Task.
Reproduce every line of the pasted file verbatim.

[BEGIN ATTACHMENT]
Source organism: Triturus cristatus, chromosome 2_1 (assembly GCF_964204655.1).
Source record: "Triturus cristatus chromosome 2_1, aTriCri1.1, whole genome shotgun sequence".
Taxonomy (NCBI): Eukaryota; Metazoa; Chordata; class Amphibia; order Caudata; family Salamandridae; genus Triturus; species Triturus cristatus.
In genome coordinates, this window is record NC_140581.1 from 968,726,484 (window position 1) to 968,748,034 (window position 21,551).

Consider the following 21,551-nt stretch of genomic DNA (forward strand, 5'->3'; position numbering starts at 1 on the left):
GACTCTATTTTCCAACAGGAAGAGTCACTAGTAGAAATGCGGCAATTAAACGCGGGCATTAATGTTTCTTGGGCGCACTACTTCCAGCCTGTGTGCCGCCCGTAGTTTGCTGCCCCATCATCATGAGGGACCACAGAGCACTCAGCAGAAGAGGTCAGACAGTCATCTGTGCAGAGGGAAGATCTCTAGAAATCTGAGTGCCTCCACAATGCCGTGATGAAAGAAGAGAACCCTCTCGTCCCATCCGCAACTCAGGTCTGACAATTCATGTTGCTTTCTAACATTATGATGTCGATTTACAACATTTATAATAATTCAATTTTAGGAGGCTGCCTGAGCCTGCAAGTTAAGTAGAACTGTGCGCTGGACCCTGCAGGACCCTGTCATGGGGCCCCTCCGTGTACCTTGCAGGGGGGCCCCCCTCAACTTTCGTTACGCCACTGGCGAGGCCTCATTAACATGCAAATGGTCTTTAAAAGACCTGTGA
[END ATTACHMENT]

Source organism: Triturus cristatus, chromosome 2_1 (assembly GCF_964204655.1).
Source record: "Triturus cristatus chromosome 2_1, aTriCri1.1, whole genome shotgun sequence".
Taxonomy (NCBI): Eukaryota; Metazoa; Chordata; class Amphibia; order Caudata; family Salamandridae; genus Triturus; species Triturus cristatus.
In genome coordinates, this window is record NC_140581.1 from 968,726,484 (window position 1) to 968,748,034 (window position 21,551).

Consider the following 21,551-nt stretch of genomic DNA (forward strand, 5'->3'; position numbering starts at 1 on the left):
GACTCTATTTTCCAACAGGAAGAGTCACTAGTAGAAATGCGGCAATTAAACGCGGGCATTAATGTTTCTTGGGCGCACTACTTCCAGCCTGTGTGCCGCCCGTAGTTTGCTGCCCCATCATCATGAGGGACCACAGAGCACTCAGCAGAAGAGGTCAGACAGTCATCTGTGCAGAGGGAAGATCTCTAGAAATCTGAGTGCCTCCACAATGCCGTGATGAAAGAAGAGAACCCTCTCGTCCCATCCGCAACTCAGGTCTGACAATTCATGTTGCTTTCTAACATTATGATGTCGATTTACAACATTTATAATAATTCAATTTTAGGAGGCTGCCTGAGCCTGCAAGTTAAGTAGAACTGTGCGCTGGACCCTGCAGGACCCTGTCATGGGGCCCCTCCGTGTACCTTGCAGGGGGGCCCCCCTCAACTTTCGTTACGCCACTGGCGAGGCCTCATTAACATGCAAATGGTCTTTAAAAGACCTGTGA